The wide adoption of autonomous driving (L4) will substantially reduce the average commuting time for urban residents as well as the emissions of vehicles on the road. It will also improve the safety of vehicle mobility, which is beneficial to consumers and society as a whole. However, the business model for autonomous driving is still at an early stage, with different degrees of acceptance and driving behaviors in each country. In the future, the major buying power for vehicles will no longer reside with individual consumers, but with enterprises or even governments, who will adopt a fleet management model.

According to Deloitte's 2018 global consumer study, compared to other countries, Chinese consumers are more trustful and accepting of autonomous driving technology (74%). At the same time, they trust new technology companies that specialize in self-driving vehicles the most when it comes to bringing fully self-driving technology to market.

The challenge of implementing autonomous driving lies in its demand for massive data processing, consistent and stable battery technology, safety and reliability. The technology will require the reconstruction of existing transportation infrastructure, and simulate human being's driving behaviour under different traffic conditions. In China, there are no absolute giants in 5G, V2V or V2X technologies, creating a great opportunity for internet companies to become involved, define the market and establish standards.

Connected vehicles operating in connected ecosystems

Moderator: Deloitte China Consulting Partner Andy Zhou


  • Banma Network CEO Hao Fei
  • Audi China Director of Digital Business Hans Lippert
  • Ingeek General Manager Han Yi
  • Alibaba Cloud Chief Architect for Smart Mobility Cheng Liwei

Smart mobility is mainly focused on digitalization, urbanization, and sustainability, looking at the operation of an entire city as well as fairness and efficiency to maximize transport efficiency for everyone. Achieving ecological connectivity is a must to realize the advent of autonomous driving. At the V2V connection stage, a truly autonomous operating system is required, with an integrated digital-physical solution based on in-vehicle experience and services, connecting accounts and payments to consumer's daily digital life.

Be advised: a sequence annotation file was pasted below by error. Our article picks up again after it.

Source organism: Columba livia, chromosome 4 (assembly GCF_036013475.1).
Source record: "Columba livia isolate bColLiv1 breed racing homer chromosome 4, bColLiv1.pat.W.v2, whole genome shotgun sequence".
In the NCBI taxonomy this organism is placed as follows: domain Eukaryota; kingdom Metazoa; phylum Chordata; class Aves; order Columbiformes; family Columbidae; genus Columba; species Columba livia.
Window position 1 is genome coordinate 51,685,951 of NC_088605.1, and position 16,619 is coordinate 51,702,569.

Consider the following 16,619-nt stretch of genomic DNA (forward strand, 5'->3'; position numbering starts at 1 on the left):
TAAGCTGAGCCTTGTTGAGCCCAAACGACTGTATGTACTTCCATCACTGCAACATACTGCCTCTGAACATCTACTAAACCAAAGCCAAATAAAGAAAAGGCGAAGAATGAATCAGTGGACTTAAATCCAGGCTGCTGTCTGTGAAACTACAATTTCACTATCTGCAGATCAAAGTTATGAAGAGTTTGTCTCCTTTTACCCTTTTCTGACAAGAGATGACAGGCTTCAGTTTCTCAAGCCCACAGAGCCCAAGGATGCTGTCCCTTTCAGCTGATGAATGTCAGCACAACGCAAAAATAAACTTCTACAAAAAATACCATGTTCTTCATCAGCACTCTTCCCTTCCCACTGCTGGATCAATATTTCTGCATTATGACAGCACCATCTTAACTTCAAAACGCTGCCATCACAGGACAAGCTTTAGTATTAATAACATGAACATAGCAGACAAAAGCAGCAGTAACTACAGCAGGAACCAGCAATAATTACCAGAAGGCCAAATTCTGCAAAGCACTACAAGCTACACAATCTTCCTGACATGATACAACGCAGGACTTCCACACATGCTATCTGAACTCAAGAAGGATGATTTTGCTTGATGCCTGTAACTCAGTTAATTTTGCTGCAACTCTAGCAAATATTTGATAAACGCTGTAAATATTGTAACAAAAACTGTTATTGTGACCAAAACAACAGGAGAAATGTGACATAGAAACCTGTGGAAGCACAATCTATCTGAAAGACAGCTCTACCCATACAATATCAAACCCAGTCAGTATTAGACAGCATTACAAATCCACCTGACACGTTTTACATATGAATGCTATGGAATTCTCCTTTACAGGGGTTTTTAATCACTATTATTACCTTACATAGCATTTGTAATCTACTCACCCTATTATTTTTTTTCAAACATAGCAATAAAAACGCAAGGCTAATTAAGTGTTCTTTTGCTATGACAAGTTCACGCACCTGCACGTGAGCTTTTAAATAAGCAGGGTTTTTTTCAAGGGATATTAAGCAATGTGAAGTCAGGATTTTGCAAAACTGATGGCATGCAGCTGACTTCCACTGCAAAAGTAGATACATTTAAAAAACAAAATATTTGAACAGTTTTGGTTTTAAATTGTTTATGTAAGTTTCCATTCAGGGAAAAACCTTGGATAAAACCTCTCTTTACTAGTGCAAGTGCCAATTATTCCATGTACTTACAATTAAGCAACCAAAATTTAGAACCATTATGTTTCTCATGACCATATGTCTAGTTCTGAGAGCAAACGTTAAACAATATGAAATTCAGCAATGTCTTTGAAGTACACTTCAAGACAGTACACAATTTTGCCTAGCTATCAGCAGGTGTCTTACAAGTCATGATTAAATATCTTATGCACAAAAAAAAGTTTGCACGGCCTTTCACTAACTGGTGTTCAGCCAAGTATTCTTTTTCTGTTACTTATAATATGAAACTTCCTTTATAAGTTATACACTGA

Data in a single dimension and single channel is useless – only network synergy effect can create greater value. Whether a consumer is willing to pay for in-vehicle networking service is not a metric on which to evaluate the business model's sustainability. Free upgrades and value-added services can enhance users' stickiness and activity, but it's only through promoting services based on real-time scenarios that business value can be created.

Exploring the promise of smart cities

Moderator: Deloitte China Smart City Leader Clare Ma


  • Sugon CEO Guan Hongming
  • Shanghai Data Exchange Corp Vice President Tony Chen

China has a head start in the exploration of smart city concepts, led by the government in all aspects of development. The overall appeal is refined urban management, and new challenges will arise for enterprises and government. Smart city solutions should focus on the major concerns of managers in different fields and promote customized scenarios to help cities save resources, and create a more modern and smarter living environment for residents.

Building a smart city should start with a master plan and top-down strategic design, then the construction of cloud computing and big data platforms. Government should lead and manage public sentiment, a city's overall operation and industry development to promote the upgrading and transformation of industries, as well as achieve sustainable urban development. Smart cities are a grand and infinite mission which cannot be accomplished by any single enterprise or organization independently. Companies of diverse scale have different advantages and responsibilities. Cooperation between the government and enterprises should be strengthened to form an effective system.